Numerous studies show that the majority of large, established companies are in the midst of sizable digital initiatives to overhaul their businesses: revamping key functions like marketing, sales, and operations; introducing new digital products and services; and, in some cases, a rethinking of the entire business model. Many of these incumbent industry players are in reactive mode. They are trying to fend off a flood of so-called ‘born- digital companies’: those firms launched over the last two decades as Internet-enabled enterprises.
Digital business transformation is clearly an imperative. It is one of the top three priorities for 2018 in 11 out of 15 industries, according to a Gartner survey of 3,160 CIOs across 98 countries.1 CIOs from the banking and investment services, telecom, and government sectors indicated that digital business is their number one objective this year. “Forty-seven percent of CEOs said they are being challenged by the board of directors to make progress in digital business, and this enterprise-wide focus on digital is also being felt by CIOs across industries,” says Gartner research VP Jan-Martin Lowendahl.2 The shift to digitally-driven products and services is only intensifying, according to Gartner’s 2018 CEO Survey.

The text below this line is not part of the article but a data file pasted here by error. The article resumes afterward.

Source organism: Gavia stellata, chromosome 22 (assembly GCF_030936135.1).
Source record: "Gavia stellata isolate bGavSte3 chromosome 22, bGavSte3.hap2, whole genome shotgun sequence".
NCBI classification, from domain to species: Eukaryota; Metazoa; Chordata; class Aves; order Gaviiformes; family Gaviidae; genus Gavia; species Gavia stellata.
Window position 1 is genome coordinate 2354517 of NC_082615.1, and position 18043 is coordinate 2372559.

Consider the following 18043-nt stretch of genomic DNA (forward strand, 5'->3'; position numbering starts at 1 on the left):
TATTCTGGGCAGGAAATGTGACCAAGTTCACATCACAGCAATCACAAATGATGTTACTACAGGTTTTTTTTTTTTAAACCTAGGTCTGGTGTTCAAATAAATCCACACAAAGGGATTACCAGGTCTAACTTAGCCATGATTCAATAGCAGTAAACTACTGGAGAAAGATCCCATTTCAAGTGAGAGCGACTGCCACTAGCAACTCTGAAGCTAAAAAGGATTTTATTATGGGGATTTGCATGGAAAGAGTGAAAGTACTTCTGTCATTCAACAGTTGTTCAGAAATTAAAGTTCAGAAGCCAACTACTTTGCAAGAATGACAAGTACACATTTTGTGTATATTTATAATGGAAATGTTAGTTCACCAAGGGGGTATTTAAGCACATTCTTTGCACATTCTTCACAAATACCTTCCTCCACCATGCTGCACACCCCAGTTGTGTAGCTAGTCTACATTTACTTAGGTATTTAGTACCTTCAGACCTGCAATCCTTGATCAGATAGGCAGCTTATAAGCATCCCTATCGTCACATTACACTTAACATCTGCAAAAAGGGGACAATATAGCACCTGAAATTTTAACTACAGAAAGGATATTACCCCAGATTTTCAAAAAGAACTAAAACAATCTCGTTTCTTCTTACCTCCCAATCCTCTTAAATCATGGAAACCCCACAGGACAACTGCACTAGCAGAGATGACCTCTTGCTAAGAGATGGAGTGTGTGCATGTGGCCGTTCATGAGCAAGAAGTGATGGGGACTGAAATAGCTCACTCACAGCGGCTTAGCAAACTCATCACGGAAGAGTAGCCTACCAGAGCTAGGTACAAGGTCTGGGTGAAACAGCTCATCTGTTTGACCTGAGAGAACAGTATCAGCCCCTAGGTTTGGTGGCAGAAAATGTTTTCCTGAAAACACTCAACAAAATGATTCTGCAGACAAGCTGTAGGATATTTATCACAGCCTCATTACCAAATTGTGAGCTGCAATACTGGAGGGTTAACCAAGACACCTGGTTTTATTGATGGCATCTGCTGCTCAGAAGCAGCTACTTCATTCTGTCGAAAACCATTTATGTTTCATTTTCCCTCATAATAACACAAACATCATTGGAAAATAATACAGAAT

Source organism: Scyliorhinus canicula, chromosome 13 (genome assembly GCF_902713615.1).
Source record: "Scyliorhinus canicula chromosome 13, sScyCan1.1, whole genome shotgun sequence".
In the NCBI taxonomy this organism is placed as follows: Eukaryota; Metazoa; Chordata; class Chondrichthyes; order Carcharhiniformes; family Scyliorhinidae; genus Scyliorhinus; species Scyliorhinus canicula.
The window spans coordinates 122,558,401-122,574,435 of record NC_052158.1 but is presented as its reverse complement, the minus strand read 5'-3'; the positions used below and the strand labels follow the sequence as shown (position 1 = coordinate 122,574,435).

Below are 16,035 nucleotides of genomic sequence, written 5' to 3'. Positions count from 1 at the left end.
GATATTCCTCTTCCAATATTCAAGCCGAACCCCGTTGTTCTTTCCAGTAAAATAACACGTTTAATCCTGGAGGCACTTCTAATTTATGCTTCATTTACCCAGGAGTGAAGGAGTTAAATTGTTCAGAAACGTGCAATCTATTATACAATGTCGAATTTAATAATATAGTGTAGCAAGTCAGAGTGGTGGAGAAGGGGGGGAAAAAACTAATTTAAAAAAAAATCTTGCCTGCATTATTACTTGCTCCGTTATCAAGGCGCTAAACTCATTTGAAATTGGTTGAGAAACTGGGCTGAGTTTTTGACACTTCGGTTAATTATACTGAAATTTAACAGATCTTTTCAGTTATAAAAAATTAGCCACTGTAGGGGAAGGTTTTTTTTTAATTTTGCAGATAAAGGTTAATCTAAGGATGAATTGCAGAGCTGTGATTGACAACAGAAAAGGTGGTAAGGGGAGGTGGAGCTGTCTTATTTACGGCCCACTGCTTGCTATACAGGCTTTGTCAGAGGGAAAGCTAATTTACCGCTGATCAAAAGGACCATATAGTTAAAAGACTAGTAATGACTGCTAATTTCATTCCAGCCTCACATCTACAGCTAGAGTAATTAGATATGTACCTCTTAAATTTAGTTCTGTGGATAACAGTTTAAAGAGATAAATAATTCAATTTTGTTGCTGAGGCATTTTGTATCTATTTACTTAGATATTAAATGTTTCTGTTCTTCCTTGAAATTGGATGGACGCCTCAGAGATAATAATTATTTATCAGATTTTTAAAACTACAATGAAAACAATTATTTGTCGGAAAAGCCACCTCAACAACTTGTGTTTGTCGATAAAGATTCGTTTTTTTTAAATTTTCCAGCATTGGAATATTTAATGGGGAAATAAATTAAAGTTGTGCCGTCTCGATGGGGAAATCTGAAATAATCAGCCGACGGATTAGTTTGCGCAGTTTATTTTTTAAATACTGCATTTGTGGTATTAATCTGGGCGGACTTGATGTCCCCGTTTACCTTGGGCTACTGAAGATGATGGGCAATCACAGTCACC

• 63% of CEOs said that they are likely to change their business models between 2018 and 2020.
Despite the prioritization of and investment in digital transformation, a great many of these efforts are falling short of expectations. Success is the exception, rather than the rule. Just 5% of global companies had met or exceeded their digital goals, according to a 2017 Bain and Company survey of more than 1,000 companies—less than half the success rate for conventional transformations.5 Nearly half of 2,000 executives surveyed by McKinsey & Co. in 2016 said their digital initiatives had poor results, with returns of 10% or less.6